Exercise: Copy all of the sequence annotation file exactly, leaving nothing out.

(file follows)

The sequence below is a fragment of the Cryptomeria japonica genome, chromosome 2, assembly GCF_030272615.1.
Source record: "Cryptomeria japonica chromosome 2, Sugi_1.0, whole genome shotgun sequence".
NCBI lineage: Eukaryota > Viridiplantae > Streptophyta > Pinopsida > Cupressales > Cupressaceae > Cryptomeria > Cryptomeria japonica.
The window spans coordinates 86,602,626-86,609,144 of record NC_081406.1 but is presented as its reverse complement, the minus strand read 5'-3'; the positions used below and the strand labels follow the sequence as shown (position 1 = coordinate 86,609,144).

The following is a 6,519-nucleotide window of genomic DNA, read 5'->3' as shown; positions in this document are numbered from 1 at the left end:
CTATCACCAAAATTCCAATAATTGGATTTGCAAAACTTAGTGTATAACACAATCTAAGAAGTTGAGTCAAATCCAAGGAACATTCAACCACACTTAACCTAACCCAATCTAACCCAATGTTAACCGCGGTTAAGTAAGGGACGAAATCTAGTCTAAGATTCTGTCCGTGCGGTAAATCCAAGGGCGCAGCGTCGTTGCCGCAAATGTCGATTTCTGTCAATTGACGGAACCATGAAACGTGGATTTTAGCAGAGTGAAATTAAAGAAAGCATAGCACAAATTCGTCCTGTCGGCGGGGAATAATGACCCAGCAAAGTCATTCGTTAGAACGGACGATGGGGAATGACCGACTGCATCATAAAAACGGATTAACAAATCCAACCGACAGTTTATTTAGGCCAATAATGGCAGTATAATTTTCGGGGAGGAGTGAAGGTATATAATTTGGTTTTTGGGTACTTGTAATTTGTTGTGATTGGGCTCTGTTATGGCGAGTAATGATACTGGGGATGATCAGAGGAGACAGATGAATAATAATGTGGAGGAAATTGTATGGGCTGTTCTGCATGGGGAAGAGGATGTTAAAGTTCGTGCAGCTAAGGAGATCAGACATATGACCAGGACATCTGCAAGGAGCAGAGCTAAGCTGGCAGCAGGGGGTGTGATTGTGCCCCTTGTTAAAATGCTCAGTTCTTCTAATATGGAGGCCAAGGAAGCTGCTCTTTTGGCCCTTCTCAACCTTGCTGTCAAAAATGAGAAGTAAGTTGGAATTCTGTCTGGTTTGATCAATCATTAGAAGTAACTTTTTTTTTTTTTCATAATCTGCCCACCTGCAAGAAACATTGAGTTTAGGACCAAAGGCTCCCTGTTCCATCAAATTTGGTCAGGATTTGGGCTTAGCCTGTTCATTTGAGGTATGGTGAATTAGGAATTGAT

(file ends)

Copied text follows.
The sequence below is a fragment of the Cryptomeria japonica genome, chromosome 2, assembly GCF_030272615.1.
Source record: "Cryptomeria japonica chromosome 2, Sugi_1.0, whole genome shotgun sequence".
NCBI lineage: Eukaryota > Viridiplantae > Streptophyta > Pinopsida > Cupressales > Cupressaceae > Cryptomeria > Cryptomeria japonica.
The window spans coordinates 86,602,626-86,609,144 of record NC_081406.1 but is presented as its reverse complement, the minus strand read 5'-3'; the positions used below and the strand labels follow the sequence as shown (position 1 = coordinate 86,609,144).

The following is a 6,519-nucleotide window of genomic DNA, read 5'->3' as shown; positions in this document are numbered from 1 at the left end:
CTATCACCAAAATTCCAATAATTGGATTTGCAAAACTTAGTGTATAACACAATCTAAGAAGTTGAGTCAAATCCAAGGAACATTCAACCACACTTAACCTAACCCAATCTAACCCAATGTTAACCGCGGTTAAGTAAGGGACGAAATCTAGTCTAAGATTCTGTCCGTGCGGTAAATCCAAGGGCGCAGCGTCGTTGCCGCAAATGTCGATTTCTGTCAATTGACGGAACCATGAAACGTGGATTTTAGCAGAGTGAAATTAAAGAAAGCATAGCACAAATTCGTCCTGTCGGCGGGGAATAATGACCCAGCAAAGTCATTCGTTAGAACGGACGATGGGGAATGACCGACTGCATCATAAAAACGGATTAACAAATCCAACCGACAGTTTATTTAGGCCAATAATGGCAGTATAATTTTCGGGGAGGAGTGAAGGTATATAATTTGGTTTTTGGGTACTTGTAATTTGTTGTGATTGGGCTCTGTTATGGCGAGTAATGATACTGGGGATGATCAGAGGAGACAGATGAATAATAATGTGGAGGAAATTGTATGGGCTGTTCTGCATGGGGAAGAGGATGTTAAAGTTCGTGCAGCTAAGGAGATCAGACATATGACCAGGACATCTGCAAGGAGCAGAGCTAAGCTGGCAGCAGGGGGTGTGATTGTGCCCCTTGTTAAAATGCTCAGTTCTTCTAATATGGAGGCCAAGGAAGCTGCTCTTTTGGCCCTTCTCAACCTTGCTGTCAAAAATGAGAAGTAAGTTGGAATTCTGTCTGGTTTGATCAATCATTAGAAGTAACTTTTTTTTTTTTTCATAATCTGCCCACCTGCAAGAAACATTGAGTTTAGGACCAAAGGCTCCCTGTTCCATCAAATTTGGTCAGGATTTGGGCTTAGCCTGTTCATTTGAGGTATGGTGAATTAGGAATTGAT